Circulating tumor cells and early relapse in node-positive melanoma

Anthony Lucci, Carolyn S. Hall, Sapna P. Patel, Boomadevi Narendran, Jessica B. Bauldry, Richard E Royal, Mandar Karhade, Joshua R. Upshaw, Jennifer A. Wargo, Isabella Claudia Glitza, Michael K.K. Wong, Rodabe N Amaria, Hussein Tawbi, Adi Diab, Michael A. Davies, Jeffrey E. Gershenwald, Jeffrey E Lee, Patrick Hwu, Merrick I. Ross

Research output: Contribution to journalArticlepeer-review

5 Scopus citations

Abstract

Purpose: There is a need for sensitive, reproducible biomarkers for patients with stage III melanoma to guide clinical decision making. Circulating tumor cells (CTCs) can be detected in patients with melanoma; however, there are limited data regarding their significance in stage III disease. The aim of this study was to determine whether CTCs are associated with early relapse in stage III melanoma. Experimental Design: We prospectively assessed CTCs at first presentation in clinic (baseline) for 243 patients with stage III melanoma. CTCs were measured using the CellSearch System. Relapse-free survival (RFS) was compared between patients with one or more baseline CTC versus those with no CTCs. Log-rank test and Cox regression analysis were applied to establish associations of CTCs with RFS. Results: At least one baseline CTC was identified in 90 of 243 (37%) patients. Forty-five (19%), 67 (28%), 118 (49%), and 13 (5%) patients were stage IIIA, IIIB, IIIC, or IIID, respectively. CTC detection was not associated with substage, or primary tumor characteristics. Multivariable analysis demonstrated that the detection of ≥1 baseline CTC was significantly associated with decreased 6-month RFS [log-rank, P < 0.0001; HR, 3.62, 95% confidence interval (CI), 1.78-7.36; P < 0.0001] and 54-month RFS (log-rank, P=0.01; HR, 1.69; 95% CI, 1.13-2.54; P = 0.01). Conclusions: ≥1 CTC was independently associated with melanoma relapse, suggesting that CTC assessment may be useful to identify patients at risk for relapse who could derive benefit from adjuvant therapy.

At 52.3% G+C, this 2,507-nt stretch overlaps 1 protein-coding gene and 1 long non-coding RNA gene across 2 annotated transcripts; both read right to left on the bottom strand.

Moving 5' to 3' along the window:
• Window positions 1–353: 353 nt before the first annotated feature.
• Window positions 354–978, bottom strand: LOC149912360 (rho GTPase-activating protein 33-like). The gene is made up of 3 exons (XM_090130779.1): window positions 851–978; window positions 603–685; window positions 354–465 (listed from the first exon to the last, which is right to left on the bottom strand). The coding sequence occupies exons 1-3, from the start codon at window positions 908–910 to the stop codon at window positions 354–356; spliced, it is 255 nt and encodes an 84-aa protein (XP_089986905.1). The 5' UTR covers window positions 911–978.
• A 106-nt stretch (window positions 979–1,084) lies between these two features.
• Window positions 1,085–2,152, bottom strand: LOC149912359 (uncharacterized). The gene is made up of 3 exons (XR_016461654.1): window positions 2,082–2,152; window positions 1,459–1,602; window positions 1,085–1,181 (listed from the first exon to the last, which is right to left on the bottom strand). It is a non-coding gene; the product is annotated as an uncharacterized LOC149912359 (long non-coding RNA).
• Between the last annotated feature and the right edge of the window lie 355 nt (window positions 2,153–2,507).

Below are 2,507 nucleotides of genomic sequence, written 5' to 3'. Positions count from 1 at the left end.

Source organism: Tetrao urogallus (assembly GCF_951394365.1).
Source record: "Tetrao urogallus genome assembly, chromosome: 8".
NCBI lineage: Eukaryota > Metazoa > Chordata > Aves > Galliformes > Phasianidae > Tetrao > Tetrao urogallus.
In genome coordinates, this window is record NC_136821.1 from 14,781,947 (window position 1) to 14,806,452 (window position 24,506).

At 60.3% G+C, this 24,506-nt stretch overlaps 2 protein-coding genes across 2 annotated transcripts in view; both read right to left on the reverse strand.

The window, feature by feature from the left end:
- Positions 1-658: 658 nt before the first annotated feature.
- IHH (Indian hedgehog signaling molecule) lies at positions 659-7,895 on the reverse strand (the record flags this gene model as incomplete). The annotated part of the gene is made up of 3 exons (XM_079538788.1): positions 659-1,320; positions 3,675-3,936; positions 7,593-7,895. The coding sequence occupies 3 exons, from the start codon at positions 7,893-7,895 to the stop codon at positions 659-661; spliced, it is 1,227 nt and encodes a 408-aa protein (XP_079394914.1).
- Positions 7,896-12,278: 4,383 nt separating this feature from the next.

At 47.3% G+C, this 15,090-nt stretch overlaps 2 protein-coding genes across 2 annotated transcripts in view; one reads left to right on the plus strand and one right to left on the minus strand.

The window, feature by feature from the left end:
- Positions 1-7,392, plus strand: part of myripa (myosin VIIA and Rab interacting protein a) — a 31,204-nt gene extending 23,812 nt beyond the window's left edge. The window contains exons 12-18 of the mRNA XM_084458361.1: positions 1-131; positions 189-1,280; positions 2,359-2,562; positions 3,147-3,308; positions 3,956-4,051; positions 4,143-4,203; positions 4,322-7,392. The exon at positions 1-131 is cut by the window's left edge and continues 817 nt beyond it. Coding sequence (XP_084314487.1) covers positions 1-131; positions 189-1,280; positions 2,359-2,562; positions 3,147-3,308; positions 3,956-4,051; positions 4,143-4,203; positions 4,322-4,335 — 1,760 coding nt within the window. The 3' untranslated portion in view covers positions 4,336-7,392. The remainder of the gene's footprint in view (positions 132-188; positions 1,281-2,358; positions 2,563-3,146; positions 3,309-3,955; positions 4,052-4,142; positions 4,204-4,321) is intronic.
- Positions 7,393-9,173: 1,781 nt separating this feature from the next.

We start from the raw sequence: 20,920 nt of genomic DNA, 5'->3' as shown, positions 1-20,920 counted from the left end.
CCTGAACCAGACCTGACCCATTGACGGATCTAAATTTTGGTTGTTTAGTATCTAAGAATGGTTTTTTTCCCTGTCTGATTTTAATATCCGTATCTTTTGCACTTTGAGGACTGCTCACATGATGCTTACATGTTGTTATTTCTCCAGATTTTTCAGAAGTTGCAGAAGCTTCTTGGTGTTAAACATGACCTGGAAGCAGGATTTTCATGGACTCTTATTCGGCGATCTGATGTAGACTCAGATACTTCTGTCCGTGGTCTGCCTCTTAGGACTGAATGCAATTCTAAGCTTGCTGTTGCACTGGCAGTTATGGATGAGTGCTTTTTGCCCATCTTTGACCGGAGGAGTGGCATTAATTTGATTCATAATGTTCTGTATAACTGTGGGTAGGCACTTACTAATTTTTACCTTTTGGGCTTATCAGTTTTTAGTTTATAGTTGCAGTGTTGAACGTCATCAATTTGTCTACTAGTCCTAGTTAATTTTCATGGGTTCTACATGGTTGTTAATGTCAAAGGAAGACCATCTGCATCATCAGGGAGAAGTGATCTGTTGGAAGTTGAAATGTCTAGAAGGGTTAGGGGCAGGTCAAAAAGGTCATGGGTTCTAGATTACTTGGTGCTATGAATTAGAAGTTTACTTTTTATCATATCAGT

Original languageEnglish (US)
Pages (from-to)1886-1895
Number of pages10
JournalClinical Cancer Research
Volume26
Issue number8
DOIs
StatePublished - Apr 15 2020

ASJC Scopus subject areas

  • Oncology
  • Cancer Research

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